We are in the middle of celebrating the great feast of Sukkot - the last great feast of the year and the only one the Scripture says we will continue to celebrate in the Millennial Kingdom. In many countries of the world Sukkot (the feast of Tabernacles) is associated with spiritual revival. It comes when people commit themselves to study the Word of God and to allow the Word to direct their lives.
At the time when children of Israel came back from Babylonian captivity, Jerusalem was destroyed and the Temple of God laid in ruins. Ezra the scribe, who loved God and studied His Word, taught the people about God's commands. The main purpose for their return was to build the House of God (Ezra 1:3). The people who returned were not numerous and were not rich; they had not much to contribute to the building of the Temple. And then the seventh month came, the time of celebrating Sukkot - and of spiritual revival: "And when the seventh month had come, and the children of Israel were in the cities, the people gathered together as one man to Jerusalem. Then Jeshua the son of Jozadak and his brethren the priests, and Zerubbabel the son of Shealtiel and his brethren, arose and built the altar of the God of Israel, to offer burnt offerings on it, as it is written in the Law of Moses the man of God. Though fear had come upon them because of the people of those countries, they set the altar on its bases; and they offered burnt offerings on it to the Lord, both the morning and evening burnt offerings. They also kept the Feast of Tabernacles, as it is written, and offered the daily burnt offerings in the number required by ordinance for each day.... From the first day of the seventh month they began to offer burnt offerings to the Lord, although the foundation of the temple of the Lord had not been laid." (Ezra 3:1-4, 6)
The chapter describes how the following year the foundations of the Temple were laid and how the people rejoiced. But the most important thing was done when the altar was built - the place where sacrifices could be offered to God. The people did not use the excuse that there was no Temple yet - they went ahead and offered the best they had "as it is written in the Law of Moses the man of God".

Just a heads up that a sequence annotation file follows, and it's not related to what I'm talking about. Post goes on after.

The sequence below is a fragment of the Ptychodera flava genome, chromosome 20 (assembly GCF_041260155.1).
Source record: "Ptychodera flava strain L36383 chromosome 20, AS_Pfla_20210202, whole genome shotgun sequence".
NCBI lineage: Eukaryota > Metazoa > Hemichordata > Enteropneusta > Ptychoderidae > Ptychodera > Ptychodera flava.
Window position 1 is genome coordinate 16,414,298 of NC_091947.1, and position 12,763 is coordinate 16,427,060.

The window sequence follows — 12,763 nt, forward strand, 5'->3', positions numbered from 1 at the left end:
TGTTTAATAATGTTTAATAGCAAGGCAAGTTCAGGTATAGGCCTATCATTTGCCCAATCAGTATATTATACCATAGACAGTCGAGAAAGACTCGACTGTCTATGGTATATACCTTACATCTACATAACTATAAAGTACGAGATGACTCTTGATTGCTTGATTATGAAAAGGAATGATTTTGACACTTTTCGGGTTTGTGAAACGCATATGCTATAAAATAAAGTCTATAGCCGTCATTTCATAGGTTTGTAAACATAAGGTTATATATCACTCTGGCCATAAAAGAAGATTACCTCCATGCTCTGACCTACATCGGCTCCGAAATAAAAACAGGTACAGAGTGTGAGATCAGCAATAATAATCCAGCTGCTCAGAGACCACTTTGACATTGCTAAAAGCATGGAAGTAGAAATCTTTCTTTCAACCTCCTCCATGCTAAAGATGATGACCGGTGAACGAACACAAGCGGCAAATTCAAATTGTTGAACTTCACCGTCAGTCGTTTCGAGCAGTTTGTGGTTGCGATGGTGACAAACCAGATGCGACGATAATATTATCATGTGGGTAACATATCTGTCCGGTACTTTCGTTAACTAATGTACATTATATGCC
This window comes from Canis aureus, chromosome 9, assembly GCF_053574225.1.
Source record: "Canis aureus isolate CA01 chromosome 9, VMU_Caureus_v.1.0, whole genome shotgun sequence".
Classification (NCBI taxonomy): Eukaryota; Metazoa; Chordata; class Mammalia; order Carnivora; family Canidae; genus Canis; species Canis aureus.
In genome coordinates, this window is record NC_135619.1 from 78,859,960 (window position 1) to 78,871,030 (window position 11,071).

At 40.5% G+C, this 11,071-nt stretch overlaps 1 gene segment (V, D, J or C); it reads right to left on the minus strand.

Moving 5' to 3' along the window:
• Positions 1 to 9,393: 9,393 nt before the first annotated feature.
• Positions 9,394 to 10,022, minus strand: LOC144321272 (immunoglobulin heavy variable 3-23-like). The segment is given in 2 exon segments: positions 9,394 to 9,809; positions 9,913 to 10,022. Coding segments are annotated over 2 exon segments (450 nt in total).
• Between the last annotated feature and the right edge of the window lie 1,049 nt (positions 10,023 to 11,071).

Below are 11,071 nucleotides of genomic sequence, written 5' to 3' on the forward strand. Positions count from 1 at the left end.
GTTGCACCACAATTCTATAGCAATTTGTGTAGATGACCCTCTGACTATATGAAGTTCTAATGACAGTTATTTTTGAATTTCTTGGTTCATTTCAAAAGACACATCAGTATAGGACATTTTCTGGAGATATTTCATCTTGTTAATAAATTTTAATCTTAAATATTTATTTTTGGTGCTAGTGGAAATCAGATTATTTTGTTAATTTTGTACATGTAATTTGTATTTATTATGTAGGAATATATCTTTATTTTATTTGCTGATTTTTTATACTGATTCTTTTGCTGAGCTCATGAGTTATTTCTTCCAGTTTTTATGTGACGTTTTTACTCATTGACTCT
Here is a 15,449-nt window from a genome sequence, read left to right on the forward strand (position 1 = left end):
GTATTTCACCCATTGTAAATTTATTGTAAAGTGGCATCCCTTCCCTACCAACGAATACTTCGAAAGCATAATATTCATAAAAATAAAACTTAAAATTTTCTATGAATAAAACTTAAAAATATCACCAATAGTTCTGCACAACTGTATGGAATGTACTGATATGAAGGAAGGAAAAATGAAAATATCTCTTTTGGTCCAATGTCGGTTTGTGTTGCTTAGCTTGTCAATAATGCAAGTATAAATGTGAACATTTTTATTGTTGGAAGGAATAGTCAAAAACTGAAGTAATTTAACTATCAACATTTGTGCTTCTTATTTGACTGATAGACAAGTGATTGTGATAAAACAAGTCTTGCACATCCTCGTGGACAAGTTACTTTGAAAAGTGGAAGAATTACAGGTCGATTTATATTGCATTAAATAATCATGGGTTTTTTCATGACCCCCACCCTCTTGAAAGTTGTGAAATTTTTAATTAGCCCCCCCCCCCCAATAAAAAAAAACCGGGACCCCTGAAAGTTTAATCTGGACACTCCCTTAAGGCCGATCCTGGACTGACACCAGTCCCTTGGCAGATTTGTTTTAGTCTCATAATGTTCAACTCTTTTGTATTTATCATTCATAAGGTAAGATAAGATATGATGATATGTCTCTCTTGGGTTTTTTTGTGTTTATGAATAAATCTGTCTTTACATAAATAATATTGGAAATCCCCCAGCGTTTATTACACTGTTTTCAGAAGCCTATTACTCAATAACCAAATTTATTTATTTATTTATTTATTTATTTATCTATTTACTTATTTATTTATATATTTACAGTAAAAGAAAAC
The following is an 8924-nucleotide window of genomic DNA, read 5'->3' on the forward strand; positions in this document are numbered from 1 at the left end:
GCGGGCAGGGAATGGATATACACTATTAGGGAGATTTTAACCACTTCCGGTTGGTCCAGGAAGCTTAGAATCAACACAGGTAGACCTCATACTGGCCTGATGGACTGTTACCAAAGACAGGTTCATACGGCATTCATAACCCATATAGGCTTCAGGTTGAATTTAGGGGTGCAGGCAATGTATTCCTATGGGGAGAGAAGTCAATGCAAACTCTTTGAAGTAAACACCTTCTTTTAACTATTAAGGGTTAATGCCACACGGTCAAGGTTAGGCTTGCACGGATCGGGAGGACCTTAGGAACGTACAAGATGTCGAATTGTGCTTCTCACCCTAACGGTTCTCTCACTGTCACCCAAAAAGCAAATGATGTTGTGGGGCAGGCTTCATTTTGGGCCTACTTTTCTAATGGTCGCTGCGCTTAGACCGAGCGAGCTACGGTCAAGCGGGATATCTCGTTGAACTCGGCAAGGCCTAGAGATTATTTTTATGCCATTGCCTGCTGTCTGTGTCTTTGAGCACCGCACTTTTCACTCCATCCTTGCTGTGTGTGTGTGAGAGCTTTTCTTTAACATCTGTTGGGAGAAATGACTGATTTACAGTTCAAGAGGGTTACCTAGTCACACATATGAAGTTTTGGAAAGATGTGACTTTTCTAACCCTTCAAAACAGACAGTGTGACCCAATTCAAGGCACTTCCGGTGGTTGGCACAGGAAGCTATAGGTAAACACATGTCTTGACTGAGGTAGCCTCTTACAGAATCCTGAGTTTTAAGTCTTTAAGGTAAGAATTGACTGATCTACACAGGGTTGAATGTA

Even after the second Temple was built, in the midst of rejoicing, many older people wept because the second Temple was not as imposing and beautiful as Solomon's Temple: "But many of the priests and Levites and heads of the fathers’ houses, old men who had seen the first temple, wept with a loud voice when the foundation of this temple was laid before their eyes. Yet many shouted aloud for joy, so that the people could not discern the noise of the shout of joy from the noise of the weeping of the people..." (Ezra 3:12-13)
But it is to this second Temple, more humble than the first, that Yeshua came and filled with His presence. It is in the second Temple that Yeshua ministered.
God is not concerned with how beautiful and imposing the outside is. What's important is what's on the inside. What's important is our heart, His seat, the altar on which we offer our sacrifices to God. If children of Israel had waited for a perfect temple to be completed before offering their sacrifices, they would have never been able to do so. If we wait till we are perfect before we can give God our sacrifice - our time, our service, our prayers, etc., we would never be able to do anything, because we are not perfect.
The most important thing is that our heart belongs to Him - His altar, where we can lay our sacrifices. He will be there with His presence, and He will consume the sacrifice and use whatever we have to offer.
Blessed Sukkot celebration to all who love God!